Carbon credits, also known as carbon offsets, are permits that allow the owner to emit a certain amount of carbon dioxide or other greenhouse gases.
One credit permits the emission of one ton of carbon dioxide or the equivalent in other greenhouse gases, thus allowing them to receive recognition for their contribution towards climate action. (Tourism Ministry)
Environment, Climate, Tourism and Hospitality Industry Zimbabwean Minister Hon Nqobizitha Mangaliso Ndhlovu has officially opened the Africa Voluntary Carbon Credit Market Forum under the theme, “Accelerating Africa in Climate Economy,” at Elephant Hills Resort in Victoria Falls, today.
The Conference is a brainchild of Africa Voluntary Carbon Credits Market, a local initiative that seeks to facilitate a robust, holistic and inclusive people-centric approach to the climate economy.
The intervention is set to increase the momentum leading to the achievement of Zimbabwe’s National Development Strategy (NDS1) goals , Zimbabwe Vision 2030, Sustainable Development Goals (SDGs), and setting the tone for Africa Agenda 2063.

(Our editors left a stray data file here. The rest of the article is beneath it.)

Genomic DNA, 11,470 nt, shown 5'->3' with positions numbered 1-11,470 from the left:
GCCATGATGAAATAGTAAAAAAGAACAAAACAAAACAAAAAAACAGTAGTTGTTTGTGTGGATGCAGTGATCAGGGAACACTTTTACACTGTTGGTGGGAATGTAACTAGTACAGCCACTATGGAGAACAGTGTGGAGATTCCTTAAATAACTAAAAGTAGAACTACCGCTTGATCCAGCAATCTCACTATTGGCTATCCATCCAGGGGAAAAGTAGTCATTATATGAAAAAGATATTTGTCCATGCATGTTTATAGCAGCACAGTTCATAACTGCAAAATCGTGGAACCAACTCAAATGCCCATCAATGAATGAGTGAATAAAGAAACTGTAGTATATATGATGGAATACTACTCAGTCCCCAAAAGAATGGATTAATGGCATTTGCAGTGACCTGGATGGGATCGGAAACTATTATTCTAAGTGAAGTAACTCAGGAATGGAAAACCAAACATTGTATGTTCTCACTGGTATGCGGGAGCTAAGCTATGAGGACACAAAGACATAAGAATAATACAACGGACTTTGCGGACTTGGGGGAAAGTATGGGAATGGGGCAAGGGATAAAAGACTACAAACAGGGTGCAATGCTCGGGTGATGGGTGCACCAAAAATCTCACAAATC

In attendance, include the former President of the Republic of South Africa His Excellency Jacob Zuma, who is also the Board Member of Belarus-Africa Foreign Trade Association, Malawi Minister of Environment, Hon Dr Michael Usi, South African Ambassador to Zimbabwe Her Excellency Rejoice Mabudafhasi, Acting Mayor of the City of Victoria Falls, Cllr Mutasa, Co-Chairpersons of the African Voluntary Carbon Credits Market, Chief Director Environment, Climate and Meteorological Services Department Professor Prosper Matondi, Director Climate Change Management Department Mr. Washington Zhakata, Senior Government Officials, Private Sector Representatives and other invited guests.
Minister Mangaliso Ndhlovu articulated that Zimbabwe has developed its national Carbon Trading Framework which will guide players and protect investors who wish to establish carbon trading related projects in the country. The Framework establishes institutions to enhance transparency of transactions and accountability to ensure that the country gets a fair share of the proceeds from the trade. For the avoidance of doubt, this is climate financing that should and must enhance the developing countries’ capabilities to achieve their economic growth objectives in a sustainable manner.